Every time you hurl some invective against the system anonymously online, using racial insults or religious bigotry, it is because of the national narratives of the state – either BN, Pakatan Harapan or now, PN.  Every time you think not as a multiracial and religious community but rather consider how issues play out in the majority Malay polity, you have been touched by mainstream propaganda. The aim is to normalise the racialist policies that have failed us.

Do you cheer when you read articles telling it like it is to the Malay community by other Malays? All this is part of the propaganda, the culture that is really part of what it means to be a non-Malay Malaysian and this is the function of the state propaganda.  Propaganda not only taught Malays how to hate and who to direct it against, it also taught the non-Malays how to react.

Ismail Sabri Yaakob

Defence Minister Ismail Sabri Yaakob offered no empirical evidence of “the positive impact effect in the development of patriotism in the youths” – but really, how could he?  How does one evaluate nebulous concepts objectively? Ismail Sabri stood a better chance of demonstrating how some folks made money off this programme and at least, from an economic standpoint, someone was benefiting, just not the rakyat.

Syed Saddiq Syed Abdul Rahman, who heads a youth-centric political party, claimed that money spent on this nonsense could fund other entitlements like scholarships, for instance.  While he accurately pointed out that the Umno hangers-on benefited from direct negotiations, what he failed to mention was that the then Harapan government had its own hair-brained scheme for some sort of youth leadership programme

Meanwhile, in June of this year, former women, family and community development minister Dr Wan Azizah Wan Ismail highlighted the problem of baby dumping – you know, when 64 percent of these infants are found dead, why don’t we just call it baby killing? – and various media were dissecting the problem and the possible solutions to this issue.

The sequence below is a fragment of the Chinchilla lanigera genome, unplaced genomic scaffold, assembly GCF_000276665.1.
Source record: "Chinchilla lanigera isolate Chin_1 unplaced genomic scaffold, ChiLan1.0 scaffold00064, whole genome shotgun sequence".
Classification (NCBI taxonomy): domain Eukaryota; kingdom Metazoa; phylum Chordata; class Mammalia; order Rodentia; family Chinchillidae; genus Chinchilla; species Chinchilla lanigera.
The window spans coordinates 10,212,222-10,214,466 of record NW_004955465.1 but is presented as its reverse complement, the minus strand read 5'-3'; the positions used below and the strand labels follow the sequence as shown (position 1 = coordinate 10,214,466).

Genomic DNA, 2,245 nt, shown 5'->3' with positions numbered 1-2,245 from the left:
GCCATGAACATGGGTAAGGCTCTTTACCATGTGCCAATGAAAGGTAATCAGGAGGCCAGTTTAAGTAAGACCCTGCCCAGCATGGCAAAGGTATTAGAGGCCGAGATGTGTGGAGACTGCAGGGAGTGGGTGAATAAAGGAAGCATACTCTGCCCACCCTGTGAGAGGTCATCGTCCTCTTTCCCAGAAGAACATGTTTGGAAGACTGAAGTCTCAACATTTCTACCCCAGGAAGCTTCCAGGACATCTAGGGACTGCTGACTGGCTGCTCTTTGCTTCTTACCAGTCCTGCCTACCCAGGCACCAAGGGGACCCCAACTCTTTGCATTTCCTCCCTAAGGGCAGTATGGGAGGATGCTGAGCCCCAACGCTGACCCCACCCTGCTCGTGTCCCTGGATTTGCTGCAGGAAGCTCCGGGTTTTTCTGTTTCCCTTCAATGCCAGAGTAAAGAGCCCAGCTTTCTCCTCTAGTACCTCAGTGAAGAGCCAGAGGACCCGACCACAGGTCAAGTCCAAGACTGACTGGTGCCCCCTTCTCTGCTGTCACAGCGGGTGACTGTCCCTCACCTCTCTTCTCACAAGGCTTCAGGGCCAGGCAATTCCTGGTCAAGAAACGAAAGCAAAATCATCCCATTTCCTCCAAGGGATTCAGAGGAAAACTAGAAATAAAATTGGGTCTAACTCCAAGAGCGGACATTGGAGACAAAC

Of course, the state has weird focuses when it comes to issues affecting young people and the state always comes down hard on young people with either sanctions or religious/cultural solutions, instead of providing youths with access to information and a space to talk about their problems and discover secular solutions.

And when it comes to hot button issues, it is not as if we do not have young people who are expressing their opinions against mainstream acceptable political conventions.  Human rights lawyer Fadiah Nadwa Fikri earned the ire of the state – BN and Harapan – and to me, this is an example of allegiance to people of the land and holding the political class to account.

What of student activist Asheeq Ali Sethi Alivi, who claimed that only cruel rulers are afraid of the International Criminal Court? Remember how this became a hot button issue? All these young political operatives, who had the imprimatur of sleazy older political stamped on them, were as quiet as church mouses. They obviously put party before country.

The state always targets young people, because it wants to brainwash them into subscribing to the status quo. Now, this would not be delirious to the body politic if the status quo had, at least, the appearances of egalitarianism. However, in this country, where racial and religious politics override everything else, the propaganda methods become overt and crippling.

The state cannot leave young people alone, because it understands that they are a threat to its survival. To be honest, with the amount of racial and religious propaganda that goes on in this country, it is amazing that for the most part, young people have generally found an equilibrium.

In fact, with young leaders who in their early adulthood were activists, like former Umany leader Wong Yan Ke, Edict executive director Khalid Ismath, PSM’s Bavani KS and Soh Sook Hwa, for example, it would seem that the folks who need a lesson in patriotism are the denizens who skulk about in Putrajaya.

I would like to have a national service for these old geezers.

posted by Major D Swami (Retired) @ 8:41 AM